A surprising look at powers of attorney by Kate Varcoe, Special Counsel, and Max Williams, Senior Associate, at de Groots wills and estate lawyers
A power of attorney is one of the most important legal documents that you should have in place. A power of attorney appoints a person (or persons) to manage your affairs and make decisions on your behalf, especially when you can no longer make those decisions for yourself due to accident or illness (in the case of an ‘enduring power of attorney’).
A power of attorney document can look innocent enough but there are traps for the unwary. As suggested by its name, a power of attorney can give someone else a lot of power, and clear thinking and care are the prerequisites for the giving of legal power to another.
What an attorney can do that might surprise you
It might be widely understood that, by signing a power of attorney document (as principal), the principal is empowering a person (the attorney) to make decisions on the principal’s behalf. However, the meaning and extent of such a right may not be fully appreciated.
For example, many may not be aware that an attorney is generally entitled to litigate on behalf of a principal either by initiating or continuing existing proceedings on the principal’s behalf. Other things an attorney may broadly do, which might not be commonly known, include:
- Companies – an attorney may, subject to the terms of the company constitution, vote on the principal’s behalf as a shareholder to make decisions in respect of the company;
- Trusts – in Queensland, an attorney may make decisions on behalf of the Trustee of a trust (including a Family Discretionary Trust) where the principal is out of the state or is physically infirm or temporarily incapable of acting1 where the delegation of a trustee’s duties would otherwise be prohibited. However, in other jurisdictions like New South Wales, an attorney can only act as trustee if the power of attorney and the trust deed specifically authorise it2;
- Executor – in certain circumstances, an attorney may be empowered to take out a grant and administer a deceased’s estate on behalf of the principal executor3;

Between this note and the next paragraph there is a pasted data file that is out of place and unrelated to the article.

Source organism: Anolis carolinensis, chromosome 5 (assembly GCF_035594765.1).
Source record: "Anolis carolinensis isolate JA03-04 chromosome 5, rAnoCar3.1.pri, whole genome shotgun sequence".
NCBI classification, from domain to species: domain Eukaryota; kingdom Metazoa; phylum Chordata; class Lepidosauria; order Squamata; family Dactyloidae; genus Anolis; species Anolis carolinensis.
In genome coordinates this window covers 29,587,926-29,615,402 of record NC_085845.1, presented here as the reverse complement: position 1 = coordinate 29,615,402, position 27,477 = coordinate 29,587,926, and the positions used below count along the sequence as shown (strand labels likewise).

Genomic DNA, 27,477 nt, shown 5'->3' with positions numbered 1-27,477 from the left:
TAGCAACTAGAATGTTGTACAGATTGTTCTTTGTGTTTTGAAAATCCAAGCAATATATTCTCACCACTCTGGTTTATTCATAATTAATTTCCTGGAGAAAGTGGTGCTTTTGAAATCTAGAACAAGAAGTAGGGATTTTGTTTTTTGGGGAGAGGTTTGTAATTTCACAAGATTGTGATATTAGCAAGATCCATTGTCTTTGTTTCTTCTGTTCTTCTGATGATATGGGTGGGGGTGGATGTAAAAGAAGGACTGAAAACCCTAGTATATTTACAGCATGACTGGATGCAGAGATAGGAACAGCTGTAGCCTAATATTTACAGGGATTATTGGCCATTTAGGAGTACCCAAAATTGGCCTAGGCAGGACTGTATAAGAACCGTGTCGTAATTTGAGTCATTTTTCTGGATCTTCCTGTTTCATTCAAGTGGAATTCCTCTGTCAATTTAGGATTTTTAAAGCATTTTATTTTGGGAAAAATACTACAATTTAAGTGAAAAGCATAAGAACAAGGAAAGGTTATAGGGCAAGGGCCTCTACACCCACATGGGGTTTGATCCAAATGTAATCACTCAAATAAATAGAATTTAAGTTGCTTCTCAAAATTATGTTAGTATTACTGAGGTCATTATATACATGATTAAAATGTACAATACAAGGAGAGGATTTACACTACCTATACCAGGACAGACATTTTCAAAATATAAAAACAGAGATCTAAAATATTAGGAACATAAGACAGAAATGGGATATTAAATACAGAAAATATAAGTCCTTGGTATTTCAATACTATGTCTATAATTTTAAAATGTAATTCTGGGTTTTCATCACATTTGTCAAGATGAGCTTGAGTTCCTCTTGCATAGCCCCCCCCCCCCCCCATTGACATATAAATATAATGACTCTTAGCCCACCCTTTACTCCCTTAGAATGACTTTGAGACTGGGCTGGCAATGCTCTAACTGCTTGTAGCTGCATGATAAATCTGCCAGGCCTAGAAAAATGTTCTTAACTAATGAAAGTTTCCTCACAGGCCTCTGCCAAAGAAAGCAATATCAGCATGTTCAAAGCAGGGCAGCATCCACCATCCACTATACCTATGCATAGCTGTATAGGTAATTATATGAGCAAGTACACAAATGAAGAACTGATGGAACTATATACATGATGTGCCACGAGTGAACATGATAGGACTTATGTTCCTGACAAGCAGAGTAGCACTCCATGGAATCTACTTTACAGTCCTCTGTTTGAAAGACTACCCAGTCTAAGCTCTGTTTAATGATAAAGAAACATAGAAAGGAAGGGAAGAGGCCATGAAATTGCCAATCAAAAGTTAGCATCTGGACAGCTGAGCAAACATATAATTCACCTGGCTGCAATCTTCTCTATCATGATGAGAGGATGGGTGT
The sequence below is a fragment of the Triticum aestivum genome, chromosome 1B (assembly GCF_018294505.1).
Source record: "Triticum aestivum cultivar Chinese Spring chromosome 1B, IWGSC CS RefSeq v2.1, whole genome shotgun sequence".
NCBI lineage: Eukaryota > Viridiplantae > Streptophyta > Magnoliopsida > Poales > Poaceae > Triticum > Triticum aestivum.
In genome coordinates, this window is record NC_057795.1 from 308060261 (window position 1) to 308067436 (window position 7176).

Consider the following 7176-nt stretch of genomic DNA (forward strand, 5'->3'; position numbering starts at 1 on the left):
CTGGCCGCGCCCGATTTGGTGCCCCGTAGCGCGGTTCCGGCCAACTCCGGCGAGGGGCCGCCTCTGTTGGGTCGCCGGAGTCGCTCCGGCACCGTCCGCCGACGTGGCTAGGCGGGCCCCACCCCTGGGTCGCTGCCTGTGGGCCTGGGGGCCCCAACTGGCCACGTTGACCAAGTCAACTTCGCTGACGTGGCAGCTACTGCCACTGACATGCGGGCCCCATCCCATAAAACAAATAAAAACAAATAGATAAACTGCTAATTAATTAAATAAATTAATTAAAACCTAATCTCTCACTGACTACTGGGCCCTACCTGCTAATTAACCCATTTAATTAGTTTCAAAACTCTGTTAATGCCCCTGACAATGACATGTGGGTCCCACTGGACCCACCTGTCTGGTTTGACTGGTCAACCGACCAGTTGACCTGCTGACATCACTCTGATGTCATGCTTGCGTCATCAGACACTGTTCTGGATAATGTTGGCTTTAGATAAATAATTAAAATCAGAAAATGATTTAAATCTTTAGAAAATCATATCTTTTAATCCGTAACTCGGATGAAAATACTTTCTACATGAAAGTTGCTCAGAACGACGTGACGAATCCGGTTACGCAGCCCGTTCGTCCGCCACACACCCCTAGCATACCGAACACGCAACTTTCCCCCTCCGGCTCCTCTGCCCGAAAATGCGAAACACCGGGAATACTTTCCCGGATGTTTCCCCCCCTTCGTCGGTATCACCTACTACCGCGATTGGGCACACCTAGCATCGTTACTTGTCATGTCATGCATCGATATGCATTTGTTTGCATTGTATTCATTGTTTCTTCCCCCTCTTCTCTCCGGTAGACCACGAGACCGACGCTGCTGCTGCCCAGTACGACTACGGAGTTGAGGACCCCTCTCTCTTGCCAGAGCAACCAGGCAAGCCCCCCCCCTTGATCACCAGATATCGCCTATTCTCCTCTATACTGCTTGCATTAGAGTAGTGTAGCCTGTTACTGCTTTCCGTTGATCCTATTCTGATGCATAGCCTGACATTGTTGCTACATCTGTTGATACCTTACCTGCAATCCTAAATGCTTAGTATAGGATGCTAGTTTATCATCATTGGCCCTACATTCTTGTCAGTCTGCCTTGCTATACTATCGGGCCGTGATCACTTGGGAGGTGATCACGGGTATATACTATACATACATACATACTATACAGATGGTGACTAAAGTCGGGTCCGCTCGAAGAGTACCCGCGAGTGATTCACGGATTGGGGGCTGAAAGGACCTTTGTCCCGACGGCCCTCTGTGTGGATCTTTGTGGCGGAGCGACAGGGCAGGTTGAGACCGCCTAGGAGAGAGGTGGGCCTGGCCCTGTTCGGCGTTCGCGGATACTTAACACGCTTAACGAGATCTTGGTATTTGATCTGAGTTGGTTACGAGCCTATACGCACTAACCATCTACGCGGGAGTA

- Appointor – there remains a question over whether an attorney is able to make decisions as an appointor or guardian of a trust as of right, but certainly an attorney will be entitled to step into the shoes of the principal to make decisions as an appointor (to appoint or dismiss a trustee of a trust) where the deed or other governing document permits it;
- Self-managed super funds (‘SMSF’) – an attorney may be able to make decisions about the management of the principal’s superannuation fund as a replacement director or trustee, subject to the terms of the SMSF Deed/Constitution and the relevant legislation;
- Superannuation death benefit nominations – An attorney may also potentially make decisions on behalf of a member of a superannuation fund to refresh or even make a new death benefit nomination4, and as such deciding who receives the principal’s superannuation upon his or her death;
- Sever joint tenancies/alter property rights or interests – an attorney can sever a joint tenancy of property between, say, a husband and wife such that following the severance the husband and wife will own a discrete share in the property or bank account (the effect of which will prevent the rule of survivorship applying); and
- Gifts – an attorney can continue to make gifts after the principal loses capacity, provided those gifts are seasonal and in the nature of giving previously demonstrated by the principal, if the power of attorney document authorises such gifts5.
It is important to note that an attorney will not be able to undertake any of the above acts where:
- the principal has capacity and does not direct the attorney to act;
- the principal has lost capacity and it would be a conflict transaction if the attorney were to undertake the act (i.e. from which the attorney or a relative or associate would derive a benefit) unless specifically authorised by the principal;
- the power of attorney document does not permit the act or limits the attorney’s powers; and
- generally, if the act is not in the best interests of the principal.
Use or abuse?
There is no single answer as to whether an attorney should be conferred broad powers or limited powers. The relationships, needs, circumstances and interests of the principal will always be different and should be considered at the point of drafting and then reviewed regularly. Similarly, while one might consider some acts of an attorney tantamount to abuse, others may view the same act as an appropriate and responsible use of the power.
As may be seen from the discussion in this article, powers of attorney require much care and consideration as to the possible implications and consequences to both principals and attorneys before entering into the arrangement. The input of specialist estate planning lawyers can assist greatly.
1.s.52 Trusts Act 1972 (Qld).
2.s.10 Powers of Attorney Act 2003 (NSW).
3.In the will of Bob Wild deceased  QSC 200
4.Re: Narumon Pty Ltd  QSC 185.
5.s.11 Powers of Attorney Act 2003 (NSW).
de Groots hosted a webinar on the topic 'More Than Just A Will: The importance of superannuation and powers of attorney in the estate plan' last week. You can view the webinar recording here.